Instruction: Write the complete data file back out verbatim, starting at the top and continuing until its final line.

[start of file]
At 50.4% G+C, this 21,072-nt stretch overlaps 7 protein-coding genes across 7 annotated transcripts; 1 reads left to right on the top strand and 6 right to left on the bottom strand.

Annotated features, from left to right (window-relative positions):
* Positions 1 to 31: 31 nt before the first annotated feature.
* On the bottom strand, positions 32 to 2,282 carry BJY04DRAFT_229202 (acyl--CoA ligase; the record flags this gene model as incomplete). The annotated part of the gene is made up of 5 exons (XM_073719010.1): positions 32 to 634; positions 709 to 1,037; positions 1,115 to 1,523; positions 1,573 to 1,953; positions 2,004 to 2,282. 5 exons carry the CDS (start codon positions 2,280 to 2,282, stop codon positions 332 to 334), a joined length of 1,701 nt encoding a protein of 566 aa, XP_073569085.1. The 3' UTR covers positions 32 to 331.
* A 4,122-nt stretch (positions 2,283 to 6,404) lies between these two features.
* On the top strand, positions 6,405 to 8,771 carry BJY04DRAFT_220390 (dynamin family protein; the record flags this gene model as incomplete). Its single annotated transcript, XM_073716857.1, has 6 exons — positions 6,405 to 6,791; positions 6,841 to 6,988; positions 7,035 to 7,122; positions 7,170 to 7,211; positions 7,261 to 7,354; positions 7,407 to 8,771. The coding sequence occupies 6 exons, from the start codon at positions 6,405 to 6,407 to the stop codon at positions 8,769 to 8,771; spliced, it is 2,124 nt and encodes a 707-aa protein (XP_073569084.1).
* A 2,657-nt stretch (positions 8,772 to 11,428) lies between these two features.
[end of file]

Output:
At 50.4% G+C, this 21,072-nt stretch overlaps 7 protein-coding genes across 7 annotated transcripts; 1 reads left to right on the top strand and 6 right to left on the bottom strand.

Annotated features, from left to right (window-relative positions):
* Positions 1 to 31: 31 nt before the first annotated feature.
* On the bottom strand, positions 32 to 2,282 carry BJY04DRAFT_229202 (acyl--CoA ligase; the record flags this gene model as incomplete). The annotated part of the gene is made up of 5 exons (XM_073719010.1): positions 32 to 634; positions 709 to 1,037; positions 1,115 to 1,523; positions 1,573 to 1,953; positions 2,004 to 2,282. 5 exons carry the CDS (start codon positions 2,280 to 2,282, stop codon positions 332 to 334), a joined length of 1,701 nt encoding a protein of 566 aa, XP_073569085.1. The 3' UTR covers positions 32 to 331.
* A 4,122-nt stretch (positions 2,283 to 6,404) lies between these two features.
* On the top strand, positions 6,405 to 8,771 carry BJY04DRAFT_220390 (dynamin family protein; the record flags this gene model as incomplete). Its single annotated transcript, XM_073716857.1, has 6 exons — positions 6,405 to 6,791; positions 6,841 to 6,988; positions 7,035 to 7,122; positions 7,170 to 7,211; positions 7,261 to 7,354; positions 7,407 to 8,771. The coding sequence occupies 6 exons, from the start codon at positions 6,405 to 6,407 to the stop codon at positions 8,769 to 8,771; spliced, it is 2,124 nt and encodes a 707-aa protein (XP_073569084.1).
* A 2,657-nt stretch (positions 8,772 to 11,428) lies between these two features.